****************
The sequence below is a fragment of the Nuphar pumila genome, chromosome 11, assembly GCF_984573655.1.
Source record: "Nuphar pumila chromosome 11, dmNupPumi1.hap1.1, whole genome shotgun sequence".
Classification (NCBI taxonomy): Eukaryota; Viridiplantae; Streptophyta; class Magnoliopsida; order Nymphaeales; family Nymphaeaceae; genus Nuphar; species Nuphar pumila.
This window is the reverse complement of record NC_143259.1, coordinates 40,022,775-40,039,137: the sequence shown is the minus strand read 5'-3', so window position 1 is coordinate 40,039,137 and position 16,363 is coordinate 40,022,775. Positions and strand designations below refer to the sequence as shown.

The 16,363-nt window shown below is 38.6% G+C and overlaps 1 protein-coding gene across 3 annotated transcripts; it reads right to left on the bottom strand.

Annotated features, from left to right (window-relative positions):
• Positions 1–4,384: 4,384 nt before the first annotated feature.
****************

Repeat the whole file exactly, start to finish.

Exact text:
The sequence below is a fragment of the Nuphar pumila genome, chromosome 11, assembly GCF_984573655.1.
Source record: "Nuphar pumila chromosome 11, dmNupPumi1.hap1.1, whole genome shotgun sequence".
Classification (NCBI taxonomy): Eukaryota; Viridiplantae; Streptophyta; class Magnoliopsida; order Nymphaeales; family Nymphaeaceae; genus Nuphar; species Nuphar pumila.
This window is the reverse complement of record NC_143259.1, coordinates 40,022,775-40,039,137: the sequence shown is the minus strand read 5'-3', so window position 1 is coordinate 40,039,137 and position 16,363 is coordinate 40,022,775. Positions and strand designations below refer to the sequence as shown.

The 16,363-nt window shown below is 38.6% G+C and overlaps 1 protein-coding gene across 3 annotated transcripts; it reads right to left on the bottom strand.

Annotated features, from left to right (window-relative positions):
• Positions 1–4,384: 4,384 nt before the first annotated feature.